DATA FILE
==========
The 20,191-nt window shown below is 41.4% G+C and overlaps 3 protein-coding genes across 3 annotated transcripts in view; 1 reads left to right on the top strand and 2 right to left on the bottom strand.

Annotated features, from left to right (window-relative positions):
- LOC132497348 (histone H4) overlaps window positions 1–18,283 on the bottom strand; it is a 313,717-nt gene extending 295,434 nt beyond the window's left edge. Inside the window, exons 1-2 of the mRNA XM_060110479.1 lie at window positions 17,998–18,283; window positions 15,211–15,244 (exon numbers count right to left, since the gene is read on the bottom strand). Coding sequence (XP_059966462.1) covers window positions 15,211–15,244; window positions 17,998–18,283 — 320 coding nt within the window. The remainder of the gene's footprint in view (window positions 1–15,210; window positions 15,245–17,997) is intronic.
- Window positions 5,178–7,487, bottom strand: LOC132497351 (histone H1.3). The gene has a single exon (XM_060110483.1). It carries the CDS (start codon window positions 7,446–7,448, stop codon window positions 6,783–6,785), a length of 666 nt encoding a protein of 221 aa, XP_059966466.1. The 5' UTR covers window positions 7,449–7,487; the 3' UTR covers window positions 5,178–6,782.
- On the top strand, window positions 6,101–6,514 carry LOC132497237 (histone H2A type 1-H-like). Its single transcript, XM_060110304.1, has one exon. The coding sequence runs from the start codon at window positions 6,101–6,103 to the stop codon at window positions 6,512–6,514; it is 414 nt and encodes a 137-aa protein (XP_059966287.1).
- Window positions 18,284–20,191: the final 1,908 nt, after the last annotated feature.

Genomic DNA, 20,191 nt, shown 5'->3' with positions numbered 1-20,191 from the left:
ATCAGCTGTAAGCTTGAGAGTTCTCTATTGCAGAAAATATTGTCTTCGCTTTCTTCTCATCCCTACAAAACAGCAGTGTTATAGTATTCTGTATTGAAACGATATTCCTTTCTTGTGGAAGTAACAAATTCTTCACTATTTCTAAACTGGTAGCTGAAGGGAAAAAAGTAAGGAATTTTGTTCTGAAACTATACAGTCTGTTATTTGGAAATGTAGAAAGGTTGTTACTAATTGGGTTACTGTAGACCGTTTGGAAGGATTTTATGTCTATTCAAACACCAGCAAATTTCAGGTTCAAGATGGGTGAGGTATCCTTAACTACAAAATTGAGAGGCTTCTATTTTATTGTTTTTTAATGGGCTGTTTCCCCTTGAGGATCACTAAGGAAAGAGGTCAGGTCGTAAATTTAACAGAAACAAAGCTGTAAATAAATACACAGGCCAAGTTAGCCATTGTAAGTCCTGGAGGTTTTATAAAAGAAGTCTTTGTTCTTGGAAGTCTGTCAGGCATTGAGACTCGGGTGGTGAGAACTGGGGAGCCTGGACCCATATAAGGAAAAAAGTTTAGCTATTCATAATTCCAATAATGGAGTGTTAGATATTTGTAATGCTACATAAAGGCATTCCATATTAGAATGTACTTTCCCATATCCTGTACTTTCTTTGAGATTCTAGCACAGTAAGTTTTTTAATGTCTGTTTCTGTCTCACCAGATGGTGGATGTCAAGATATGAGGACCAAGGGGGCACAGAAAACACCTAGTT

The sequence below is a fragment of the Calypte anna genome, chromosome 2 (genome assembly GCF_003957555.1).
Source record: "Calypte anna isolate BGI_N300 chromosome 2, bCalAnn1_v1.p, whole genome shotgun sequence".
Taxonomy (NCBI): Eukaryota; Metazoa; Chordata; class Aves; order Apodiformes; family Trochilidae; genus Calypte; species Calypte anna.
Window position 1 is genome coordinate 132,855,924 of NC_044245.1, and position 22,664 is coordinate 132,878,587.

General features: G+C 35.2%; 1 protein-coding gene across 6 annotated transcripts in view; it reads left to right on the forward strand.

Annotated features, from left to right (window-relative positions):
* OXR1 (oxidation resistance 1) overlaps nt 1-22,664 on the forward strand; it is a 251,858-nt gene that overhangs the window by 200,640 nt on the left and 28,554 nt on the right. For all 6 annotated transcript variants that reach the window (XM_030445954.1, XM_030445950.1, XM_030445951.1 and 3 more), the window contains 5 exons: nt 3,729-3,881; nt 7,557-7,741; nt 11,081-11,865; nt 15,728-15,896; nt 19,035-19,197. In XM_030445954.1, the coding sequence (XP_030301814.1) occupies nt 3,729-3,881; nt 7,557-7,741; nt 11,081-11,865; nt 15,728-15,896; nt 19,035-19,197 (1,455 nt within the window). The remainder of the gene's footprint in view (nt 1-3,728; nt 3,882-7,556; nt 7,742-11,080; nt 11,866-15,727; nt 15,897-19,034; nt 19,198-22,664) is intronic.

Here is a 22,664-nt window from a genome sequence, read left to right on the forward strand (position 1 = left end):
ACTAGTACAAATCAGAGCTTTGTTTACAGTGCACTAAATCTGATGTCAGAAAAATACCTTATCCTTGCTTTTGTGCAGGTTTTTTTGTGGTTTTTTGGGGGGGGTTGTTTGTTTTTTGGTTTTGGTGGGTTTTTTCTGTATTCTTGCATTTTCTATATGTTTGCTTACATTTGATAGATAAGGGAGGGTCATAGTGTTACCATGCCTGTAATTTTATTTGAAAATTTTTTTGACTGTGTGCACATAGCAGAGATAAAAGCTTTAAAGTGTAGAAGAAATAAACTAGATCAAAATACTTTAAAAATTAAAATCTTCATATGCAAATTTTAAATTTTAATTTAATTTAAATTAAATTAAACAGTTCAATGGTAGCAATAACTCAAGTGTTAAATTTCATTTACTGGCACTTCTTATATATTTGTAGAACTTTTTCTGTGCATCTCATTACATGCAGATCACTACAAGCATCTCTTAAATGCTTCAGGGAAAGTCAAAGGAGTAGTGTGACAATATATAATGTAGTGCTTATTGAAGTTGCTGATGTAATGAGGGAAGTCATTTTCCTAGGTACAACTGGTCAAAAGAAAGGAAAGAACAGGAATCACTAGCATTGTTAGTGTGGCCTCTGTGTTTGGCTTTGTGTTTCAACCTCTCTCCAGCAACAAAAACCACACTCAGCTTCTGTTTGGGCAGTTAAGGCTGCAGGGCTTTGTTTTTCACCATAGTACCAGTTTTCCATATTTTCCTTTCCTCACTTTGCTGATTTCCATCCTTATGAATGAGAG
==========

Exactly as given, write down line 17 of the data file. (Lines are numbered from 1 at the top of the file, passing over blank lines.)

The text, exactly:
ACTAGTACAAATCAGAGCTTTGTTTACAGTGCACTAAATCTGATGTCAGAAAAATACCTTATCCTTGCTTTTGTGCAGGTTTTTTTGTGGTTTTTTGGGGGGGGTTGTTTGTTTTTTGGTTTTGGTGGGTTTTTTCTGTATTCTTGCATTTTCTATATGTTTGCTTACATTTGATAGATAAGGGAGGGTCATAGTGTTACCATGCCTGTAATTTTATTTGAAAATTTTTTTGACTGTGTGCACATAGCAGAGATAAAAGCTTTAAAGTGTAGAAGAAATAAACTAGATCAAAATACTTTAAAAATTAAAATCTTCATATGCAAATTTTAAATTTTAATTTAATTTAAATTAAATTAAACAGTTCAATGGTAGCAATAACTCAAGTGTTAAATTTCATTTACTGGCACTTCTTATATATTTGTAGAACTTTTTCTGTGCATCTCATTACATGCAGATCACTACAAGCATCTCTTAAATGCTTCAGGGAAAGTCAAAGGAGTAGTGTGACAATATATAATGTAGTGCTTATTGAAGTTGCTGATGTAATGAGGGAAGTCATTTTCCTAGGTACAACTGGTCAAAAGAAAGGAAAGAACAGGAATCACTAGCATTGTTAGTGTGGCCTCTGTGTTTGGCTTTGTGTTTCAACCTCTCTCCAGCAACAAAAACCACACTCAGCTTCTGTTTGGGCAGTTAAGGCTGCAGGGCTTTGTTTTTCACCATAGTACCAGTTTTCCATATTTTCCTTTCCTCACTTTGCTGATTTCCATCCTTATGAATGAGAG